Kids still aren’t learning about the potential harms they risk from using synthetic marijuana products such as spice. New Hampshire’s Governor Maggie Hassan declared a state of emergency on Thursday following the overdoses of at least 44 people living in Manchester who had used a synthetic marijuana product called Smacked, which was sold as potpourri.

“These products pose a serious threat to public health, especially to young people, and it is our responsibility to do whatever we can to combat the recent rash of overdoses,” Hassan said in a statement. Although there had been 41 cases by the time Hassan released the statement, an additional three cases were reported within the past 24 hours, according to CBS Boston. The synthetic cannabinoid caused “serious medical reactions,” including elevated heart rates and seizures, in all reported cases, with at least 20 people taken to the hospital for treatment.

By declaring a state of emergency, police have the go-ahead to investigate, quarantine, and destroy the Smacked products, of which they’re targeting the bubblegum flavor specifically. Although the legal products are labeled as “not for human consumption” and sold as incense or potpourri, they’re sprayed with synthetic cannabinoids like THC (tetrahydrocannabinol), the active ingredient in marijuana. They’re also sold in colorful packaging, and given names that would attract people looking to get high, such as Crazy Monkey and Green Giant.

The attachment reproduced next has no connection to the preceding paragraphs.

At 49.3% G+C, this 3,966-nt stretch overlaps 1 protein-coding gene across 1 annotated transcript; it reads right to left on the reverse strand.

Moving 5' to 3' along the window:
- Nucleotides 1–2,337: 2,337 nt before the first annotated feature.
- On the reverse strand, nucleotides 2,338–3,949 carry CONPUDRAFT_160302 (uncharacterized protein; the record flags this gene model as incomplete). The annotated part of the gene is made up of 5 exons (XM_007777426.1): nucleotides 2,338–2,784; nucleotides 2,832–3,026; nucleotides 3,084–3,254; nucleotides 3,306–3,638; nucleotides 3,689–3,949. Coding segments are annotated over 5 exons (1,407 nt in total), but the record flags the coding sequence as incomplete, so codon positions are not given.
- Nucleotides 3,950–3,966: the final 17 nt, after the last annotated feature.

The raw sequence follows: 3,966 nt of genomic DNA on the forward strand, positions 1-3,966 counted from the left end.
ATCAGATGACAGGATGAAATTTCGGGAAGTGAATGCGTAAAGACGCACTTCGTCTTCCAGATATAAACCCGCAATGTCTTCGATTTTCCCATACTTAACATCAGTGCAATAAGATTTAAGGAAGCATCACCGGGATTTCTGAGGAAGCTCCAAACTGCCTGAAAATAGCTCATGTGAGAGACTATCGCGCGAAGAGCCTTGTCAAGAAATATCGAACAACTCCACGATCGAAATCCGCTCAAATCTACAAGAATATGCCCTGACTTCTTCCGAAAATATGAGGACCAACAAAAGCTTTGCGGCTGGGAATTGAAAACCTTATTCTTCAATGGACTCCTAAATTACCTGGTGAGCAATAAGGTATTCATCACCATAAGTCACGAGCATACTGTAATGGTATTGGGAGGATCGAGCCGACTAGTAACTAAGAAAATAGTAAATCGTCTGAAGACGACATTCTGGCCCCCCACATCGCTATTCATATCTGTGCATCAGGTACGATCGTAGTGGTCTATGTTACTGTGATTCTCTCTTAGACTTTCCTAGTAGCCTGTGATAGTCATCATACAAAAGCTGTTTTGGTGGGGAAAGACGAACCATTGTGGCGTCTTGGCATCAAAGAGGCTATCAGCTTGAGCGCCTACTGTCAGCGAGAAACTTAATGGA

Speaking to CBS Boston, police chief David Mara said that a “bad batch” of Smacked may have made its way to stores. He warned about the effects of smoking these man-made products, whose chemical makeups change regularly. “You don’t know what you’re getting, there’s no FDA check, and it’s sold under the pretense of being potpourri,” he said. Three stores have already been shut down after not cooperating with the investigation.

Synthetic marijuana has become an increasingly difficult issue to tackle for the U.S. government and drug enforcement agencies. In 2012, 11.3 percent of high school seniors reported using synthetic marijuana, according to White House data. Although authorities have made efforts to ban the products, it only takes a slight chemical alteration to create a new product that is legally sellable. Because of this, there were 51 new synthetic cannabinoids identified in 2012, compared to two in 2009.

Besides the product packaging, its price and availability, as well as the fact that it can’t be detected in standard drug tests makes it an attractive alternative to teens who might be on their school’s sports teams, or who want to try “weed” without going the illegal route. However, the drug’s unpredictability has caused people to experience hallucinations, seizures, vomiting, paranoia, and sometimes comas or death.